Non-deductible contributions to an IRA don't provide an immediate tax benefit because they're made with after-tax money, such as a Roth IRA. The only reason to consider making an after-tax contribution to a traditional IRA is tax-deferred growth. If you had invested your non-deductible contribution in a taxable brokerage account, you would have to pay taxes on interest, dividends, and capital gains distributions annually, even if you don't sell any shares. In a clandestine Roth, investors make a non-deductible contribution to a traditional IRA and then quickly convert it to a Roth IRA.
Once the money is in a Roth IRA, it's tax-free when you withdraw it (if you meet the age and retention period requirements). This strategy only works if you don't have any other traditional IRA. Otherwise, the apportionment rule applies. You may not be able to deduct traditional IRA contributions from your taxable income if your income exceeds certain levels.
The amount you can save may also be limited, but you can still save for retirement with contributions that you don't deduct. If you don't file, track and file the form, you'll lose the ability to protect part of the tax withdrawal from your IRA when you withdraw the money. However, if you also have traditional IRA assets, part of the converted funds must be included in your taxable income. While a non-deductible IRA isn't as restrictive in terms of eligibility, it also doesn't offer the same tax benefits as a traditional or Roth IRA.
If your income exceeds the maximum income limit, you can't deduct your IRA contributions. Unlike a traditional IRA, which is tax-deductible, non-deductible IRA contributions are made with after-tax money and don't provide any immediate tax benefits. If your income is below the limits, you have the right to request a tax deduction for your contributions to a traditional IRA. Your IRA depositary can send you a statement of how much you need to withdraw, but it's best to have it done by a tax advisor, who can also help you determine what part of your RMD is taxable if it includes non-deductible contributions.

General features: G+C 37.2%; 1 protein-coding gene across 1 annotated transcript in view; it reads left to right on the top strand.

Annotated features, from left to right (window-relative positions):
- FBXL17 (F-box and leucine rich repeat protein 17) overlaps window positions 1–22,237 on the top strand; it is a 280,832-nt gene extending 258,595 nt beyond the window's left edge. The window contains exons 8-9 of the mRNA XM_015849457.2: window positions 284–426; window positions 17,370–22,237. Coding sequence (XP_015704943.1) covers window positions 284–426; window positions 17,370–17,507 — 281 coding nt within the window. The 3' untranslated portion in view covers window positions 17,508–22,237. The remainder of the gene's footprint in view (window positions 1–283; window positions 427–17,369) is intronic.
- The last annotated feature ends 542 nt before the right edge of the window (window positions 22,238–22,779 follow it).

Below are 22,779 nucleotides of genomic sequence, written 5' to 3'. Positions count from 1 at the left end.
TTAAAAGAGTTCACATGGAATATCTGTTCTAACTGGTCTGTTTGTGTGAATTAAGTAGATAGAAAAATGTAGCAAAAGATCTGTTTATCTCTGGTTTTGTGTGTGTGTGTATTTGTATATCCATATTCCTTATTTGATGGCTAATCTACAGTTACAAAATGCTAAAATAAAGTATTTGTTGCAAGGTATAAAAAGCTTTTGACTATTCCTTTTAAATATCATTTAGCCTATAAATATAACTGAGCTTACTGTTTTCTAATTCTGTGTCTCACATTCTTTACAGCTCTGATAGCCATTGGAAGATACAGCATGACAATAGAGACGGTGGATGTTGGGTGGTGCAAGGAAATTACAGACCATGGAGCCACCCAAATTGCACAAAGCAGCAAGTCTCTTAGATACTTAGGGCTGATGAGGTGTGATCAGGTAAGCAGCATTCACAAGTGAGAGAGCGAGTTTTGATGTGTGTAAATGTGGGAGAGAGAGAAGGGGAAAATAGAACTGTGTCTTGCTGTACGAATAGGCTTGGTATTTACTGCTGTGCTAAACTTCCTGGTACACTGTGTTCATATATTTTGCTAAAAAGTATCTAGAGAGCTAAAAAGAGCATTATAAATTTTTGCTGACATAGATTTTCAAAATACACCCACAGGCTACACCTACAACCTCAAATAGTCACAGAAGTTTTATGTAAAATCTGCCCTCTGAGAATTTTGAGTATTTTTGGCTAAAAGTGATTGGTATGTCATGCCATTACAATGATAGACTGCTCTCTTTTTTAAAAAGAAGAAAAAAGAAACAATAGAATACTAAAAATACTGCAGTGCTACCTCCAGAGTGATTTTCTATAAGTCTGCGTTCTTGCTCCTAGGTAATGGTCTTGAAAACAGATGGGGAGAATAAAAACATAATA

However, your contributions to a non-deductible IRA are made with after-tax money, while your contributions to a traditional IRA or 401 (k) can be deducted in the year in which they are made. This is a general communication that should not be used as a basis for making any type of fiscal, financial, legal or investment decision. The IRS prorated rule applies to withdrawals from a traditional IRA, SEP or SIMPLE with tax-deductible and after-tax funds (non-deductible and not Roth). Between age 59 and a half and 72, you can withdraw any amount from your IRA without penalty, but you're not required to do so.
To find the tax-free dollar amount, multiply the tax-free percentage by the total amount of IRA distributions throughout the year. The IRS recommends keeping your forms 1040 and 8606, as well as the Form 5498 you receive each year from the IRA depositary to document your contributions and distributions. Anyone with earned income can make a non-deductible (after-tax) contribution to an IRA and benefit from tax-deferred growth. Because of ongoing tax filing and reporting requirements, the prorated rule, and other complexities, non-deductible IRA contributions aren't usually worth it.